The Mirror Empire by Kameron Hurley

Publisher: Angry Robot Books - Pages: 544 - Buy: Book/eBook
Cover art for The Mirror Empire by Kameron Hurley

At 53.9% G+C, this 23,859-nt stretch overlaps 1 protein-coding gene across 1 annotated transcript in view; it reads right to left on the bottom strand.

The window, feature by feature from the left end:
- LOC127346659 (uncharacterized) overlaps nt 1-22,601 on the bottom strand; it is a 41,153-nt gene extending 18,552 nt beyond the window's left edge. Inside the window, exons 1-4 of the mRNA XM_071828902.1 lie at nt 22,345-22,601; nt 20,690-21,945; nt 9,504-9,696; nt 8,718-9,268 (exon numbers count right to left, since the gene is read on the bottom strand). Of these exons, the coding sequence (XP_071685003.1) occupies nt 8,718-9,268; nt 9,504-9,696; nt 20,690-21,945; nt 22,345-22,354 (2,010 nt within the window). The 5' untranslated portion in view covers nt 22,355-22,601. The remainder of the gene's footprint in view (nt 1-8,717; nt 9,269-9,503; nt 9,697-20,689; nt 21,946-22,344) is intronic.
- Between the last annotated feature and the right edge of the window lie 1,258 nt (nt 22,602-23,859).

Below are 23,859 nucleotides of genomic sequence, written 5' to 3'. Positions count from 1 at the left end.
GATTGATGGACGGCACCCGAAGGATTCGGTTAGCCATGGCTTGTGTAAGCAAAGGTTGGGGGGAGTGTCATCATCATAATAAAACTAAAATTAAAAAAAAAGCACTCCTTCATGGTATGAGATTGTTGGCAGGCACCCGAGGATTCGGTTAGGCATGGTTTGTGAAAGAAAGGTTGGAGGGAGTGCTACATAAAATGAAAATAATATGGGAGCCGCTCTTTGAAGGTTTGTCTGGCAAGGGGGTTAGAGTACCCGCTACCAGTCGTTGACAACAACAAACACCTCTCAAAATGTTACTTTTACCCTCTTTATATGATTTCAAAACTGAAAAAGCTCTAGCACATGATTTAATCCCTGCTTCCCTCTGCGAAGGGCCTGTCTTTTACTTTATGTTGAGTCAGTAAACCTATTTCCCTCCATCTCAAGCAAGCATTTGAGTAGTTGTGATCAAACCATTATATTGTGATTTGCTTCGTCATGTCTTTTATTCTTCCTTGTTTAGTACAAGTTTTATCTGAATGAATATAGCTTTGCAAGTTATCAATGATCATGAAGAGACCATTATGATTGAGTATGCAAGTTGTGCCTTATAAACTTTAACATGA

In the world of Kameron Hurley’s The Mirror Empire, where magic users draw their power from one of three heavenly satellites, a dark star is rising, one whose ascendance heralds a time of cataclysmic change and war between realities. For Lilia, who crossed from one world to another in childhood, fleeing the wrath of an alternate, militaristic version of the peaceful Dhai culture she now inhabits, this means discovering her mother’s hidden legacy before it can destroy her. For Akhio, the younger brother and now unexpected heir of Dhai’s deceased leader, Oma’s rise brings politicking and treachery, both from Dhai’s traditional enemies and from within his own state. For Zezili, the half-blood daijian general of matriarchal Dorinah, charged by her alien empress with exterminating the nation’s daijian population, it means an uneasy alliance with women from another world; women whose plans are built on blood and genocide. For Rohinmey, a novice parajista who dreams of adventure, Oma brings the promise of escape – but at a more terrible cost than he could ever have imagined. And for Taigan, a genderfluid assassin and powerful omajista bound in service to the Patron of imperial Saiduan, it means watching cities burn as invading armies walk between worlds with the aim of destroying his. How many realities are there? Who can travel between them? And who will survive Oma’s rise?